Eliphaz points out that Job is not wiser than his friends. They all know the theology. They have the same wisdom in that regard. Job does not have any "secret" knowledge that they do not have.

                            (10) With us are both the grayheaded and very aged men, much elder than thy father.
                            This could be an indication that Job's friends are much older than he.

                            (11) Are the consolations of God small with thee? is there any secret thing with thee?
                            (12) Why doth thine heart carry thee away? and what do thy eyes wink at,
                            (13) That thou turnest thy spirit against God, and lettest such words go out of thy mouth?
                            (14) What is man, that he should be clean? and he which is born of a woman, that he should be righteous?
                            (15) Behold, he putteth no trust in his saints; yea, the heavens are not clean in his sight.
                            (16) How much more abominable and filthy is man, which drinketh iniquity like water?
                            Theologically correct, in general.
                            If Job's misery were because of the common fallen nature of man, then even Eliphaz would be guilty. But Eliphaz does not declare himself guilty.
                            No, instead, he is accusing Job of some phantom wicked deed he has committed (even thought he can't say what it is).

                            (17) I will shew thee, hear me; and that which I have seen I will declare;
                            (18) Which wise men have told from their fathers, and have not hid it:
                            (19) Unto whom alone the earth was given, and no stranger passed among them.
                            (20) The wicked man travaileth with pain all his days, and the number of years is hidden to the oppressor.
                            (21) A dreadful sound is in his ears: in prosperity the destroyer shall come upon him.
                            (22) He believeth not that he shall return out of darkness, and he is waited for of the sword.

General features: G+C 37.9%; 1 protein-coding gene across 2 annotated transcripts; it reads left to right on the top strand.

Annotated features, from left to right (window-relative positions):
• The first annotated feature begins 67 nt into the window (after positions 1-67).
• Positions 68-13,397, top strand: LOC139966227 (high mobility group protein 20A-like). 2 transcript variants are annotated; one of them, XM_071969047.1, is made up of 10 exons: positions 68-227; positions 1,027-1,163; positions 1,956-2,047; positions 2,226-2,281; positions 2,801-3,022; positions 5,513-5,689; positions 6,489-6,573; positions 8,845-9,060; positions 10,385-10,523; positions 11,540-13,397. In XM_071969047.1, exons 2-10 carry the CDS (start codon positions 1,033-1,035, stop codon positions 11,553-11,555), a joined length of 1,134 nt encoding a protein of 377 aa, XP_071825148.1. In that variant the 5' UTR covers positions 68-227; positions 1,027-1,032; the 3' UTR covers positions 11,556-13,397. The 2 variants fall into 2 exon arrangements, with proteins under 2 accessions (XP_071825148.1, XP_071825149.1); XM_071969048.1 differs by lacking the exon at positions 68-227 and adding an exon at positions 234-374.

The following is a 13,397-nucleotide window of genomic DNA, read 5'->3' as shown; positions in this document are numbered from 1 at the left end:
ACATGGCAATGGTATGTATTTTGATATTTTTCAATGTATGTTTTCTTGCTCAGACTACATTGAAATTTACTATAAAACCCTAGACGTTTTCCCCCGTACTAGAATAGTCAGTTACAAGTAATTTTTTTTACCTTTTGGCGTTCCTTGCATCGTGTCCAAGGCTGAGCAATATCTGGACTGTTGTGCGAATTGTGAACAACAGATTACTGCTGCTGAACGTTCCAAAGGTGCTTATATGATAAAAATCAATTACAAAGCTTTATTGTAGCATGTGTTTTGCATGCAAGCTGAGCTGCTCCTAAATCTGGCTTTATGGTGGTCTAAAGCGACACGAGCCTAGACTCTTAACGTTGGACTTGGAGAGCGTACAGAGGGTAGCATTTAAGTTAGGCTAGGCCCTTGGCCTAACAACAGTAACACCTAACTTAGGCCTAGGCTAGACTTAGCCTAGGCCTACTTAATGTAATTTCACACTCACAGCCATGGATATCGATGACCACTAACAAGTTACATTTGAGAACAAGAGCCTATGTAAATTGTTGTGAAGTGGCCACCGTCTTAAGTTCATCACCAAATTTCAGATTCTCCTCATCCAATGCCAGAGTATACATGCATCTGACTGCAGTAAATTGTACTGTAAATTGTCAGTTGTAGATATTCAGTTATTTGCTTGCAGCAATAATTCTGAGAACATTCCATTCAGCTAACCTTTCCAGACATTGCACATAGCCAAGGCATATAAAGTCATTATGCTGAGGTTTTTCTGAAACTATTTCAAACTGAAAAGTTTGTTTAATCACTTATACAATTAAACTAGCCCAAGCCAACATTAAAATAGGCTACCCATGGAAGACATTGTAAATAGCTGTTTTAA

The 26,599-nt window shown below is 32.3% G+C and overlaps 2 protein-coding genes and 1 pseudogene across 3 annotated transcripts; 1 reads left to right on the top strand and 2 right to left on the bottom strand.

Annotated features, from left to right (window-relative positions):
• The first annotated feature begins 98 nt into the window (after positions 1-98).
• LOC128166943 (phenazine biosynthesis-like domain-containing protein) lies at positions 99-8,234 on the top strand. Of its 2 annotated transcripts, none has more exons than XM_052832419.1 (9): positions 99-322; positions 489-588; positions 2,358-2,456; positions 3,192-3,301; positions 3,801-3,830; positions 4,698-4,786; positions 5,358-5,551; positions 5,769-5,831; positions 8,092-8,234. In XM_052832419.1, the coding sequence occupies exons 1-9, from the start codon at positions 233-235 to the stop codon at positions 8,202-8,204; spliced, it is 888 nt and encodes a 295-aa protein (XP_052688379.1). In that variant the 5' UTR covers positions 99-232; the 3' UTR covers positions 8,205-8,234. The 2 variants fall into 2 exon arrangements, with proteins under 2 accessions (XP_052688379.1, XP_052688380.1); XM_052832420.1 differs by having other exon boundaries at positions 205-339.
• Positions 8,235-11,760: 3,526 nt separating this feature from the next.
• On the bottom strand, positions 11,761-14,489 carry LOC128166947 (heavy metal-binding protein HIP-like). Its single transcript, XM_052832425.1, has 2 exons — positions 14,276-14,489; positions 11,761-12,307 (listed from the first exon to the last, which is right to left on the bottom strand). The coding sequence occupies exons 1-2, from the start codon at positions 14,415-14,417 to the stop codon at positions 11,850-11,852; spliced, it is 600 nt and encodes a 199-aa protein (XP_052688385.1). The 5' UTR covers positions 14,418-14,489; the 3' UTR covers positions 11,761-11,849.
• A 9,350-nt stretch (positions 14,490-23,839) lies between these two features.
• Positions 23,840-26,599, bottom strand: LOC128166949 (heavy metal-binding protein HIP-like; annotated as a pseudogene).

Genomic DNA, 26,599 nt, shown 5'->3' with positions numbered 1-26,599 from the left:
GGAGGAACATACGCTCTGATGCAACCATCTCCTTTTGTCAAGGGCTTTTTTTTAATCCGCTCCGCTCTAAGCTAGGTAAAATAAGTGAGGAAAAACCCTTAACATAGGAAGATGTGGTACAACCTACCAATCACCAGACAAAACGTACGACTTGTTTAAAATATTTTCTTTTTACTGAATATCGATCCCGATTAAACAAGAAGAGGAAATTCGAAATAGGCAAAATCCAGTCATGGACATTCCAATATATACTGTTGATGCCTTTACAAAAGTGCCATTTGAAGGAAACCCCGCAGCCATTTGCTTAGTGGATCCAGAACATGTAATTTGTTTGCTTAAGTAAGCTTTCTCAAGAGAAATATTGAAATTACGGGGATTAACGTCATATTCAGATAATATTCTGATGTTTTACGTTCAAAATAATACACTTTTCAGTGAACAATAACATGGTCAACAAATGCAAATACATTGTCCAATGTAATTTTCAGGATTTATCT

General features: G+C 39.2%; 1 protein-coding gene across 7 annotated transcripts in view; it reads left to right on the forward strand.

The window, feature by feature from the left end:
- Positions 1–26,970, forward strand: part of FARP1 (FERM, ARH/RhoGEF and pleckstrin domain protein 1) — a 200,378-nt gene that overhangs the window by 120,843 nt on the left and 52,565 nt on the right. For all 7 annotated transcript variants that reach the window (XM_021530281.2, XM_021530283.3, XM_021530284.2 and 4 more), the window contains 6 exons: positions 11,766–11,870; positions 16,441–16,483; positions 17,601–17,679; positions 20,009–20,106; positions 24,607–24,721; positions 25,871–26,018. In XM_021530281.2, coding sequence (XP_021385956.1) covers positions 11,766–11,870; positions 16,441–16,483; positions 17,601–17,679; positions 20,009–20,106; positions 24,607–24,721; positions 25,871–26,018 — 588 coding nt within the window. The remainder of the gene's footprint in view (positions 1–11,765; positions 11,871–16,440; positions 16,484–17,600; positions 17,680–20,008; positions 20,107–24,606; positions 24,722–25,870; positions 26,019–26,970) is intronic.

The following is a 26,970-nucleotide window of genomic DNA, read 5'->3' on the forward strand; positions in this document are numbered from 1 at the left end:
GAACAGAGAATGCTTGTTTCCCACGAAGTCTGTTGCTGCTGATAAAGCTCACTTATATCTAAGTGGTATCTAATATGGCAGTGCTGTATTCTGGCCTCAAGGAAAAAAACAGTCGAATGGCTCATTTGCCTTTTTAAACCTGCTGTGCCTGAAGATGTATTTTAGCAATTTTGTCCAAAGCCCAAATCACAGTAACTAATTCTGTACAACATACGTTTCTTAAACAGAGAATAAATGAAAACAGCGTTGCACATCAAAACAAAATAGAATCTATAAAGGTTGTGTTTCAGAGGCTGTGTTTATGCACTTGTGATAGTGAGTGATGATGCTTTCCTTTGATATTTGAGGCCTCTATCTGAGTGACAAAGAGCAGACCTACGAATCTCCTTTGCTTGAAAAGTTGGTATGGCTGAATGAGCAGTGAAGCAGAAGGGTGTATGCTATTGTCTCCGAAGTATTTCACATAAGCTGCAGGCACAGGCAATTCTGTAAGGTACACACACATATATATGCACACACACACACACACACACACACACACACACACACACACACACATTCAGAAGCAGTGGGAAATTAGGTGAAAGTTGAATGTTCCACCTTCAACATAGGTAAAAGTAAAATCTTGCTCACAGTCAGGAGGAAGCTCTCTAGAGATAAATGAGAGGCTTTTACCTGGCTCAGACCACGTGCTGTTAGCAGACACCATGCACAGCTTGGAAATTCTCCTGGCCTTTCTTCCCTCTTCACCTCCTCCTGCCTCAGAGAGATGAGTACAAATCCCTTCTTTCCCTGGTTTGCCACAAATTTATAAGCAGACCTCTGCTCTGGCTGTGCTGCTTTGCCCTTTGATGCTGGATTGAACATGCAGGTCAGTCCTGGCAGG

(23) He wandereth abroad for bread, saying, Where is it? he knoweth that the day of darkness is ready at his hand.
                            (24) Trouble and anguish shall make him afraid; they shall prevail against him, as a king ready to the battle.
                            (25) For he stretcheth out his hand against God, and strengtheneth himself against the Almighty.
                            (26) He runneth upon him, even on his neck, upon the thick bosses of his bucklers:
                            (27) Because he covereth his face with his fatness, and maketh collops of fat on his flanks.
                            (28) And he dwelleth in desolate cities, and in houses which no man inhabiteth, which are ready to become heaps.
                            (29) He shall not be rich, neither shall his substance continue, neither shall he prolong the perfection thereof upon the earth.
                            (30) He shall not depart out of darkness; the flame shall dry up his branches, and by the breath of his mouth shall he go away.
                            (31) Let not him that is deceived trust in vanity: for vanity shall be his recompence.
                            (32) It shall be accomplished before his time, and his branch shall not be green.
                            (33) He shall shake off his unripe grape as the vine, and shall cast off his flower as the olive.